Taobao is a Chinese language website that provides a platform for businesses and individuals to sell products online in a similar way to Amazon. It also offers an Ebay-like auction function. It is the most successful website of its kind in China and frequently used by those who wish to sell IPR infringing products.

In a recent case in the Shanghai First Intermediate People's Court Taobao unsuccessfully appealed against a decision that held it jointly and severally liable for trademark infringement. The Judge ruled that Taobao had failed to take sufficient action to prevent an individual from selling goods on its website that infringed the Claimant's trademarks. He decided that Taobao should therefore share responsibility for compensating the Claimant.

Taobao publicises its anti-infringement policy on its website. In basic terms, when an infringement complaint is made to Taobao (and substantiated by evidence) a warning is issued to the seller who is required to remove the item in question. Such warnings incur penalty points. There are a number of thresholds of accrued points which, when met, result in further sanctions. These range from the temporary suspension of the seller's account (which coincides with a 'period of IPR infringement education') to a permanent ban for persistent infringement.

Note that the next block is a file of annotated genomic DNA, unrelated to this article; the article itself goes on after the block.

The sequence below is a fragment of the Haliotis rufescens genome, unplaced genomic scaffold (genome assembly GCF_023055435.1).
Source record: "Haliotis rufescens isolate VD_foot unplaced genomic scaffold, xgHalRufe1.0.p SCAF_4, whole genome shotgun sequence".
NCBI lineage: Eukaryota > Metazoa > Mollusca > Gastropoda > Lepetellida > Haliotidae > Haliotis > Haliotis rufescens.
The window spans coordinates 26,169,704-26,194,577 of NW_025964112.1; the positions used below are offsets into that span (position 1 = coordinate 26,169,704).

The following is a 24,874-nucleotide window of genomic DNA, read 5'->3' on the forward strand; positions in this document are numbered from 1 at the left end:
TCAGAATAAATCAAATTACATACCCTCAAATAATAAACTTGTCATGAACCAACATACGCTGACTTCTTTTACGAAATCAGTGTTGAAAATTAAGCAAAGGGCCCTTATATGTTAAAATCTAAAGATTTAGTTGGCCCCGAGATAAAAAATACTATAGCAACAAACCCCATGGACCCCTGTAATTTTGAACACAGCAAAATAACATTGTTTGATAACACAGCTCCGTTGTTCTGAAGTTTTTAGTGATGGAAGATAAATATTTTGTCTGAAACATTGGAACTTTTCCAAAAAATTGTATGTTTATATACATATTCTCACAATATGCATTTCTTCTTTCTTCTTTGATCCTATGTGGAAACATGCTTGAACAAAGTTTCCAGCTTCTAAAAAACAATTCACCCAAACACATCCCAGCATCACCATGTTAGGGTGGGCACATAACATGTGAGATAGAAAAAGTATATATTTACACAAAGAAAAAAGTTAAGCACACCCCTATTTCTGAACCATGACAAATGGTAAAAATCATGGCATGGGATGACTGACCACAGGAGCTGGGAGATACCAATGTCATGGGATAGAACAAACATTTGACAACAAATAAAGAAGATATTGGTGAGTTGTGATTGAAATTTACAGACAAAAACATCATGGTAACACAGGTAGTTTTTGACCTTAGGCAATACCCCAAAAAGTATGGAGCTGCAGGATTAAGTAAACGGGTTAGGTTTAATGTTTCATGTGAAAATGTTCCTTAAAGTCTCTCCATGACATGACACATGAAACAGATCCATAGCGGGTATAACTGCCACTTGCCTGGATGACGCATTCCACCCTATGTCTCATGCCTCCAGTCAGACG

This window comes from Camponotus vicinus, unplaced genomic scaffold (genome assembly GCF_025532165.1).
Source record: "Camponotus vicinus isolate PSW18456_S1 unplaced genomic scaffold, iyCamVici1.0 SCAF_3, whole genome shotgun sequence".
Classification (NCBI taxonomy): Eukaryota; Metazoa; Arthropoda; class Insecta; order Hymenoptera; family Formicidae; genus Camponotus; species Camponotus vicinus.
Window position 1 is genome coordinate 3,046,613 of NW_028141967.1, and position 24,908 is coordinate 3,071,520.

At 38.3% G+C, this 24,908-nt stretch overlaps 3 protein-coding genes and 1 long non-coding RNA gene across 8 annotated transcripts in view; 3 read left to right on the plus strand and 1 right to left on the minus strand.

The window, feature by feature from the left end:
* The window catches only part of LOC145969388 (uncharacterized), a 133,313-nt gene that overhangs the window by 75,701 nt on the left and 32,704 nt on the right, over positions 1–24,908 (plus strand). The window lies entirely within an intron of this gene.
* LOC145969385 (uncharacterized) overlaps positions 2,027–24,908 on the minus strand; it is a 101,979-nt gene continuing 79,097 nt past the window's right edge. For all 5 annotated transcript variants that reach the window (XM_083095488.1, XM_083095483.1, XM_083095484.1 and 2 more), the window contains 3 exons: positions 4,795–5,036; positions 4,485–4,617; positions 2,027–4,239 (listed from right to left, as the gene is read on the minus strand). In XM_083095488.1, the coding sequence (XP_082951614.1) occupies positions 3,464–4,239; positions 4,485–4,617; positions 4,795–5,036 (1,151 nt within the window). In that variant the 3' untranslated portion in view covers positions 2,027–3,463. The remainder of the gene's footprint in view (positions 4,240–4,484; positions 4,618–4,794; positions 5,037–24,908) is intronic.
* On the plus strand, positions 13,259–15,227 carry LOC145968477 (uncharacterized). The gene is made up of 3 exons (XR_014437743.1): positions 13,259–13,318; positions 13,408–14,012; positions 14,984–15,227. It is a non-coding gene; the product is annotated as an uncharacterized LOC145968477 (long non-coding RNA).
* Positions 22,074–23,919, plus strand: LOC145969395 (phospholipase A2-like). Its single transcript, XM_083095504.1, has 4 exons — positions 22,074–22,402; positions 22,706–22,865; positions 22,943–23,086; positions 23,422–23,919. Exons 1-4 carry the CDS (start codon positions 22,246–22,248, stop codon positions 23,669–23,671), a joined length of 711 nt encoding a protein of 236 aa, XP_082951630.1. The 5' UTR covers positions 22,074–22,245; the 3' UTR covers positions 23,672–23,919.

The Claimant used several registered trademarks under licence and made thousands of complaints to Taobao everyday relating to their infringement. Seven complaints were made by the Claimant against an individual who offered for sale counterfeit clothing bearing two of the Claimant's 14 trademarks. The Taobao seller page in question even contained the following statement: "Some of the goods sold by this store are genuine, some are imitations, but you can be completely assured of the quality".

Following the complaints made by the Claimant, Taobao failed to follow its own procedure and simply deleted the infringing products from its website without issuing any penalty to the individual. The infringer's account remained operational and he was not prevented from carrying out subsequent infringing activity, which he should have been according to official Taobao policy.

The Judge decided that Taobao, in failing to follow its penalty points procedure and suspend the account of the infringer, had passively facilitated the continued infringements and was therefore held jointly and severally liable with the infringer.

This decision is a departure from previous judicial approaches and should go some way to encouraging Taobao and its competitors to monitor and punish infringers proactively; action which would severely restrict a principal route to market in China.